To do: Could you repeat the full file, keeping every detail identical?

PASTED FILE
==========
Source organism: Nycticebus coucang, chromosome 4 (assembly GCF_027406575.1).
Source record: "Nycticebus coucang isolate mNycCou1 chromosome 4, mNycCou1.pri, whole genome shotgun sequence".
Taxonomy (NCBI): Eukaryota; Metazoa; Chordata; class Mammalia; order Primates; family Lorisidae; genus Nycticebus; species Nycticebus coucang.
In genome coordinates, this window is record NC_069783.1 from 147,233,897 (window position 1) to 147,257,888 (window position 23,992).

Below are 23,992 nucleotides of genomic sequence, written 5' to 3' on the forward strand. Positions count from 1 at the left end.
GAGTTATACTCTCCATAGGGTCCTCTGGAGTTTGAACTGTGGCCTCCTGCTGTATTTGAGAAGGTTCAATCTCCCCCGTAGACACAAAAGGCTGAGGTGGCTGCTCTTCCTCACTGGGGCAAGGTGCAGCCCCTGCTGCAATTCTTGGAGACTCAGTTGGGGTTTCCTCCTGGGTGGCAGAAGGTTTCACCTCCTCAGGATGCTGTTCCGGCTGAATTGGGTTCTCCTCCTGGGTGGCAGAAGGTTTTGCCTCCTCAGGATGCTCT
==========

Source organism: Nycticebus coucang, chromosome 4 (assembly GCF_027406575.1).
Source record: "Nycticebus coucang isolate mNycCou1 chromosome 4, mNycCou1.pri, whole genome shotgun sequence".
Taxonomy (NCBI): Eukaryota; Metazoa; Chordata; class Mammalia; order Primates; family Lorisidae; genus Nycticebus; species Nycticebus coucang.
In genome coordinates, this window is record NC_069783.1 from 147,233,897 (window position 1) to 147,257,888 (window position 23,992).

Below are 23,992 nucleotides of genomic sequence, written 5' to 3' on the forward strand. Positions count from 1 at the left end.
GAGTTATACTCTCCATAGGGTCCTCTGGAGTTTGAACTGTGGCCTCCTGCTGTATTTGAGAAGGTTCAATCTCCCCCGTAGACACAAAAGGCTGAGGTGGCTGCTCTTCCTCACTGGGGCAAGGTGCAGCCCCTGCTGCAATTCTTGGAGACTCAGTTGGGGTTTCCTCCTGGGTGGCAGAAGGTTTCACCTCCTCAGGATGCTGTTCCGGCTGAATTGGGTTCTCCTCCTGGGTGGCAGAAGGTTTTGCCTCCTCAGGATGCTCT